Noodles & Company has had an on again, off again relationship with franchising. The 25-year-old fast-casual concept based in Broomfield, Colo., has periodically sought franchisees and then rethought its business model and retooled the concept, sometimes leaving those franchisees in the lurch. But the company has cleaned up operations: Average unit volumes surpassed $1.3 million at the end of last year and are on track to reach the goal of $1.4 million ahead of schedule, before mid-2023. That, and a menu that is at once streamlined to focus on noodles while being varied enough — with global flavors and low-carb options as well as the mac & cheese that is the chain’s bread and butter — to have broad appeal, make it an attractive addition to experienced franchisees’ portfolios, according to John Ramsay, who has been Noodles’ vice president of franchise sales for the past two years.
Indeed the chain has made progress in franchising, with a major deal with Warner Foods that included the sale of 15 company-owned Noodles locations and an agreement to open 40 more in California. It also has expanded for the first time to South Carolina with SA Restaurants Groups Inc.
As of the end of the first quarter of 2022, ended March 29, Noodles has a total of 93 franchised units in addition to its 360 company-owned locations.
Ramsay recently discussed the Noodles & Company’s progress with Nation’s Restaurant News.
Noodles & Company has made previous attempts at franchising. What’s different this time?
It's been really important as we're coming back [to franchising] to be very transparent with incoming franchisees, because they're pretty savvy and they’re going to ask the same question that you asked.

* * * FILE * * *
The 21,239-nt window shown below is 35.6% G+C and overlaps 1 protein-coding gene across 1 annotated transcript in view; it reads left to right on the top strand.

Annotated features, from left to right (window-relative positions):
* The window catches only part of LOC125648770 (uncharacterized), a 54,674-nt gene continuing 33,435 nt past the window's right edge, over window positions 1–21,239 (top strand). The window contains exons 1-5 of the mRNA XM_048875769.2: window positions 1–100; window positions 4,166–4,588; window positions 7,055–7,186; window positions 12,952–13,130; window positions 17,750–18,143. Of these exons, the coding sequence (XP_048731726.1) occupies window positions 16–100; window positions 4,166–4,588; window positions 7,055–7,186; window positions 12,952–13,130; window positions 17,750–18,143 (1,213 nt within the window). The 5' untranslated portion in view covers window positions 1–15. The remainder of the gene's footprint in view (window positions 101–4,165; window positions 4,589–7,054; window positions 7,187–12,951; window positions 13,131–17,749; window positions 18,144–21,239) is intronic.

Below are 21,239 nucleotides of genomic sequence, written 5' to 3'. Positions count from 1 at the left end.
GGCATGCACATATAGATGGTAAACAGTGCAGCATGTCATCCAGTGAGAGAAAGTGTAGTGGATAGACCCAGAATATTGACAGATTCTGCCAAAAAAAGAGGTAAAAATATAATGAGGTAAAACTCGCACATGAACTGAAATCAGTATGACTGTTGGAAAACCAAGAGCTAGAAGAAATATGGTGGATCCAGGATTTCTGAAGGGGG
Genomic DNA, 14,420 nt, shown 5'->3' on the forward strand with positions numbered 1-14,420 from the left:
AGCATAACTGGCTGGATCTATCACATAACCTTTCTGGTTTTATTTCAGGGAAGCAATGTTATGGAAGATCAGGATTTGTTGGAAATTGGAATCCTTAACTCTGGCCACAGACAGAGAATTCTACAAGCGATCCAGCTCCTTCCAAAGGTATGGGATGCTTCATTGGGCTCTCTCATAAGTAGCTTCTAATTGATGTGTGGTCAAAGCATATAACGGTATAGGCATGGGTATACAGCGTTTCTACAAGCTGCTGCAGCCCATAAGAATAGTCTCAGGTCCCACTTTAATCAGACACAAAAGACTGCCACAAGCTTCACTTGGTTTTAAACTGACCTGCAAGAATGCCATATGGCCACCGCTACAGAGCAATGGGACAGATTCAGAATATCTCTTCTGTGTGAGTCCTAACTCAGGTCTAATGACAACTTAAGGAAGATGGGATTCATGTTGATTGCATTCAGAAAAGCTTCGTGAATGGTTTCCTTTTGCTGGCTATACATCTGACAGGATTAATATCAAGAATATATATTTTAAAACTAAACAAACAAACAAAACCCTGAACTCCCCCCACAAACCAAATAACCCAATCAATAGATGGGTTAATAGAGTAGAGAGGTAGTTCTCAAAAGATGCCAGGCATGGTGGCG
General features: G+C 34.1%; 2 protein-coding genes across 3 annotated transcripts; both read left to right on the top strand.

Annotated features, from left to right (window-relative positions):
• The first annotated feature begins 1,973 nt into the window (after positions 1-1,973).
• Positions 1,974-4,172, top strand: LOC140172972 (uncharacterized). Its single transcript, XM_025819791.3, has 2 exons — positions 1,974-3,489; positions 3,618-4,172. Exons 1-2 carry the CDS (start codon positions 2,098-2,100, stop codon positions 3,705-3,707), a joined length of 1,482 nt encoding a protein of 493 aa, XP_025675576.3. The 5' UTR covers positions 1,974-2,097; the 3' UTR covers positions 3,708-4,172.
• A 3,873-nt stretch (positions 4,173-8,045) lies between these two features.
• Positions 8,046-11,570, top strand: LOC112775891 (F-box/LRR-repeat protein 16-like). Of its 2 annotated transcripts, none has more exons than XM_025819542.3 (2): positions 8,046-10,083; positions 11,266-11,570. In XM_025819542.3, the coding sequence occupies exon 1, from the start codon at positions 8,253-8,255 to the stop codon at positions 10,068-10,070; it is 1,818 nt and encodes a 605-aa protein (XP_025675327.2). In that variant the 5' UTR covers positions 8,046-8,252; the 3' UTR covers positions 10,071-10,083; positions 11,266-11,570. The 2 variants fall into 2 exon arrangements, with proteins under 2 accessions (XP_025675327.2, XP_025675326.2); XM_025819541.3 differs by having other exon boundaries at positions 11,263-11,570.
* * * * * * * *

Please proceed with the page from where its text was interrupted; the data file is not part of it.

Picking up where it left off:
We're 25 years old. Over that time we’ve gone through a lot of changes — menu strategy, development strategy, supply chain issues, technology issues, and not all of it goes as planned.
I'll give you two examples of what didn’t work.
Number one was around the menu.
We went through a time period where part of the answer to the low-carb movement was to broaden the menu. So we started offering sandwiches, flatbread pizzas, we put a coffee and tea program in.
But we’re a noodle concept. It wasn't like putting a sandwich or pizza on the menu was going to bring us a new audience. People knew us for noodles.
What it did was muck up operations and affect margins.
So that was clearly a bad decision and was really an inhibitor to growth.
Number two was when we went public in 2012. The company raised a lot of cash and a lot of the senior management at the time had come from Chipotle.
Of course Chipotle is … company operated, and the thinking was, ‘Let’s take all of this cash and grow our company base of operations.’ So it really shifted away any focus or desire, quite frankly, to grow the franchise side of the business.
I don't know if that decision unto itself was a bad decision, but the impact was that we grew too fast: By being driven to meet a certain number of new-unit growth, we spread out too far. We went to too many markets too quickly, the growth outpaced the operations team, which is really probably the number one issue that we ran into: We didn’t have the staff to staff [the new restaurants] correctly.
The franchisees were kind of on the sidelines, and we were too busy to send a trainer to our own restaurants [let alone help them].
Both of those [problems] were solved within the last three or four years, so now [CEO] Dave [Boennighausen] and the rest of the team have really started thinking about franchising again.